In addition, there is a noop service mapping mode that exposes introspection information to simplify the mapping of external RPC implementation on top of Google::ProtocolBuffers::Dynamic.

The exact interface of mapped methods depends on the underlying RPC implementation (for example, for Grpc::XS, the return value is a subclass of Grpc::Client::AbstractCall) and whether the method uses client/server streaming.


All mapped entities provide access to an introspection object that describes the Protocol Buffers object definition.

Each mapped message has a message_descriptor class method returning a MessageDef object.

Each mapped enum has an enum_descriptor class method returning an EnumDef object.

Each mapped service has a service_descriptor class method returning a ServiceDef object.


This section describes methods used to load/map Protocol Buffer messages, see above for the API of mapped messages.

The normal usage pattern is:

create a new Google::ProtocolBuffers::Dynamic instance
call "load_string"/"load_file" one or more times
call "map" to map Protocol Buffer types to Perl packages

"map" is a wrapper around the various map_* methods and "resolve_references", so there should be no reason for using those directly.


    $dynamic = Google::ProtocolBuffers::Dynamic->new;
    $dynamic = Google::ProtocolBuffers::Dynamic->new($root_directory);

When specified, $root_directory is used as base for relative paths in load_file.



Loads the specified file, searching for it in the path passed to the constructor.


    $dynamic->load_string($file_name, $string);

Parses message definitions from a string. The $file_name parameter is only used to report errors, and can be the empty string.



Parses message definitions from serialized descriptor data in the format produced by protoc --descriptor_set_out option.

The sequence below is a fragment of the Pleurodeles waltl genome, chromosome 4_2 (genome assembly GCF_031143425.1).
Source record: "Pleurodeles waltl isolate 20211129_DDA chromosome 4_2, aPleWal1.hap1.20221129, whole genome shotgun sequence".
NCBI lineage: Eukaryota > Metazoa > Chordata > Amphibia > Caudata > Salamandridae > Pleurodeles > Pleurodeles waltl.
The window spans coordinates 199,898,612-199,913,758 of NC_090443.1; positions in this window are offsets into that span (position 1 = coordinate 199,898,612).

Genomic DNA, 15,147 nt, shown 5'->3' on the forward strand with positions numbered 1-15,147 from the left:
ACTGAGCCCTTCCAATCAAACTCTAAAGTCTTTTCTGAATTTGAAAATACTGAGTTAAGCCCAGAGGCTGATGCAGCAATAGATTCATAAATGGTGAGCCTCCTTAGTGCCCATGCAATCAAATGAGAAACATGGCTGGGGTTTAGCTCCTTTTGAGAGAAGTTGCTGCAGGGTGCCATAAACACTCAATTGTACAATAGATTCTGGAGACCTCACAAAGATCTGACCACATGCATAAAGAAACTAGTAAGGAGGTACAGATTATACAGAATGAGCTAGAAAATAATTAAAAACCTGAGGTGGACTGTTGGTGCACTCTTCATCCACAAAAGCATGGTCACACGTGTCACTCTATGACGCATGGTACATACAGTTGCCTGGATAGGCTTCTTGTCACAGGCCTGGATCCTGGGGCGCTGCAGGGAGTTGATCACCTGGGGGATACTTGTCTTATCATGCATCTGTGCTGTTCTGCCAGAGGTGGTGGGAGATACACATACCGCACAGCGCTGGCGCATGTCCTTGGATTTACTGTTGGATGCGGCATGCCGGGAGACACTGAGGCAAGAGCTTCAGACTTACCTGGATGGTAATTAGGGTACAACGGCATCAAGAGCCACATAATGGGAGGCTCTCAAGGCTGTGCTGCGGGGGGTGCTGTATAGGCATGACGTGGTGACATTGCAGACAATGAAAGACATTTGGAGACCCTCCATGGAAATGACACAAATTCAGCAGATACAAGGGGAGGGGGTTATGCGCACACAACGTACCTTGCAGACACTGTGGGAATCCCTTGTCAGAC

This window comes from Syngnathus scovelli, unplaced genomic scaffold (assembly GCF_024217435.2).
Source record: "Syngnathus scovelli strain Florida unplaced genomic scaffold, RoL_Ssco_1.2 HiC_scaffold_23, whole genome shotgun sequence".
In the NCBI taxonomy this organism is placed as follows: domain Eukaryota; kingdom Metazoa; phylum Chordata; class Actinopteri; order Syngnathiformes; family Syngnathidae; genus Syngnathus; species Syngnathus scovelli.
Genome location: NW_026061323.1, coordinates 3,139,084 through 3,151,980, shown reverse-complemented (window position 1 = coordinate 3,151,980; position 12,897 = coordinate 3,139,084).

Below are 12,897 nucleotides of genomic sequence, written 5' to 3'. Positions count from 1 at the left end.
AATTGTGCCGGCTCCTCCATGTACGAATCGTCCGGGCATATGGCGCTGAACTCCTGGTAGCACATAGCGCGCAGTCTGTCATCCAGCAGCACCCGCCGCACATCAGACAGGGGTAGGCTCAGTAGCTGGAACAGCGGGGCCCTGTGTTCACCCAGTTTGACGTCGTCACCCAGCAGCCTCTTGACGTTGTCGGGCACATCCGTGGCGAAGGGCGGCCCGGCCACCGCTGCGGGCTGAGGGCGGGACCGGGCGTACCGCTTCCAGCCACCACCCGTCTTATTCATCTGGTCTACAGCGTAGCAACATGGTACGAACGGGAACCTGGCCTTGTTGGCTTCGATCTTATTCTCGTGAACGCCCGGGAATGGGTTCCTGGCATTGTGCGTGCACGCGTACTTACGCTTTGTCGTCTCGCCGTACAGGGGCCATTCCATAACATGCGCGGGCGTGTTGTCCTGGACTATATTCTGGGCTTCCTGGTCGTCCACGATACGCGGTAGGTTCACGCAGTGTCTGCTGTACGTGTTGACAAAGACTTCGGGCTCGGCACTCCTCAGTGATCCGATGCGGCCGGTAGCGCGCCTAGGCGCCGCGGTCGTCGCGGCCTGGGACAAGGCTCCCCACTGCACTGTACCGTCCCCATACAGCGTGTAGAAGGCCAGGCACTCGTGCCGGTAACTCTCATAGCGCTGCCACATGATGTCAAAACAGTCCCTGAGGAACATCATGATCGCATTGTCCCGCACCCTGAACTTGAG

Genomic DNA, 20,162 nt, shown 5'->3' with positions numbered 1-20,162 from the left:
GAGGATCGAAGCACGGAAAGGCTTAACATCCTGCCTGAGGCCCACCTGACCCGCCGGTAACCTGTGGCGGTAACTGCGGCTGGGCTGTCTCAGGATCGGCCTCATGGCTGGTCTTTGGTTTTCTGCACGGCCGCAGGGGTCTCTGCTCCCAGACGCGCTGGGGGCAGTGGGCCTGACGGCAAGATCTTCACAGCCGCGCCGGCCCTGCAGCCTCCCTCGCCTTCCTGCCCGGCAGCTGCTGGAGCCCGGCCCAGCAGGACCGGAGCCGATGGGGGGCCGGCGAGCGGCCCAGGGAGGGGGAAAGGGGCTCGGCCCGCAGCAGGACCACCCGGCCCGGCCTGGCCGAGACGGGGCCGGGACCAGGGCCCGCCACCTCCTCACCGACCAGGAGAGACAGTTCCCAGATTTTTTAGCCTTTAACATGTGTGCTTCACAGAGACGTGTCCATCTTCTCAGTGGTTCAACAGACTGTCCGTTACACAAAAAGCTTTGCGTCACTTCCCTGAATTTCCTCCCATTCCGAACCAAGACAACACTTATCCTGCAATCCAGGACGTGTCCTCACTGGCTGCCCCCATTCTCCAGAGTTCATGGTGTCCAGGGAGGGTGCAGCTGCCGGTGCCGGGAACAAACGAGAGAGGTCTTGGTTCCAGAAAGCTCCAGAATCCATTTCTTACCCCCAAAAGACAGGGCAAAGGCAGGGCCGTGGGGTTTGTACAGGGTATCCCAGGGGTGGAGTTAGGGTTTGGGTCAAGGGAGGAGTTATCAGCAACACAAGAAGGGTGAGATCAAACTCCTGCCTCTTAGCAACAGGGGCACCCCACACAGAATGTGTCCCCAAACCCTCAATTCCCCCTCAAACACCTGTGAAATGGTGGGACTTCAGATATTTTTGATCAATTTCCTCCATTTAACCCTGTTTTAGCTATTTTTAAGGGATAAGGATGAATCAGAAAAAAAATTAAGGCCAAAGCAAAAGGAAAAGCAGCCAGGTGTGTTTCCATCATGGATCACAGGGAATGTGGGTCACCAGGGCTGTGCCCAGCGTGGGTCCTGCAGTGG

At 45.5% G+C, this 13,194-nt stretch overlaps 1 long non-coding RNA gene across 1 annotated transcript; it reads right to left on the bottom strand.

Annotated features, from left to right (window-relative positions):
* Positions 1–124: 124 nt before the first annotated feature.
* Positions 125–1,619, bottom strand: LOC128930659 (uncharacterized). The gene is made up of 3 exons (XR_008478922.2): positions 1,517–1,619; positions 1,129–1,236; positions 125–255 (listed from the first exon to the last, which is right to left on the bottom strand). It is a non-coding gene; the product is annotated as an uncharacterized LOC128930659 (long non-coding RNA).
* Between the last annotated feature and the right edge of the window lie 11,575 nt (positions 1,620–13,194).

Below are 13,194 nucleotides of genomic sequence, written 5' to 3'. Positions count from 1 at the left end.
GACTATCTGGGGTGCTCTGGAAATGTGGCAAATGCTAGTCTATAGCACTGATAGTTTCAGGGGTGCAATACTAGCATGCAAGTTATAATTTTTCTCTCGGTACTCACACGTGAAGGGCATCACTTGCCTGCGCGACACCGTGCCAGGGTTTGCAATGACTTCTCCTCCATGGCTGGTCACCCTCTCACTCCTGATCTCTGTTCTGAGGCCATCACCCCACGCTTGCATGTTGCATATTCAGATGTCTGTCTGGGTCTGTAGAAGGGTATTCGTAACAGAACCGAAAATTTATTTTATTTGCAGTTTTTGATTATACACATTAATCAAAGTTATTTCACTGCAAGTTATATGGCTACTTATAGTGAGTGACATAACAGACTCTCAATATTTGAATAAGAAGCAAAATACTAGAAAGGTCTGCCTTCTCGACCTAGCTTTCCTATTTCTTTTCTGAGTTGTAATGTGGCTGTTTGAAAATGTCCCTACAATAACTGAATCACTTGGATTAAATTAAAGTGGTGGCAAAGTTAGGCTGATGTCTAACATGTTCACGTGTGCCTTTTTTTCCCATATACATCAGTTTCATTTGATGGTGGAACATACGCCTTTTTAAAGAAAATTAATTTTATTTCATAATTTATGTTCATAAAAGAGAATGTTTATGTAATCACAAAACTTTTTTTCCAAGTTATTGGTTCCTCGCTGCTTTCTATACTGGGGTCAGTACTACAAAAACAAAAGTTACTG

# the 'options' key is optional
        # uses map_package_prefix
        { pb_prefix => $pb_prefix,prefix => $perl_prefix, options => $options },
        # uses map_message_prefix
        { message => $pb_message, prefix => $perl_prefix, options => $options },
        # uses map_package
        { package => $pb_package, prefix => $perl_prefix, options => $options },
        # uses map_message
        { message => $pb_message, to    => $perl_package, options => $options },
        # uses map_service
        { service => $pb_enum,    to    => $perl_package,
          options => {
              client_services => $mapping_mode,
              # other options

Applies the mappings in order and then calls "resolve_references".

Order is important because package mappings skip types already mapped by previous mappings, but message/enum mappings throw an error if the type has already been mapped.

For example, given:

    package test;

    message Foo { }
    message Bar { }

the following mapping:

        { message => 'test.Foo', to     => 'SomePackage::Foo' },
        { package => 'test'      prefix => 'OtherPackage' },

maps test.Foo to SomePackage::Foo and test.Bar to OtherPackage::Bar whereas

        { package => 'test'      prefix => 'OtherPackage' },
        { message => 'test.Foo', to     => 'SomePackage::Foo' },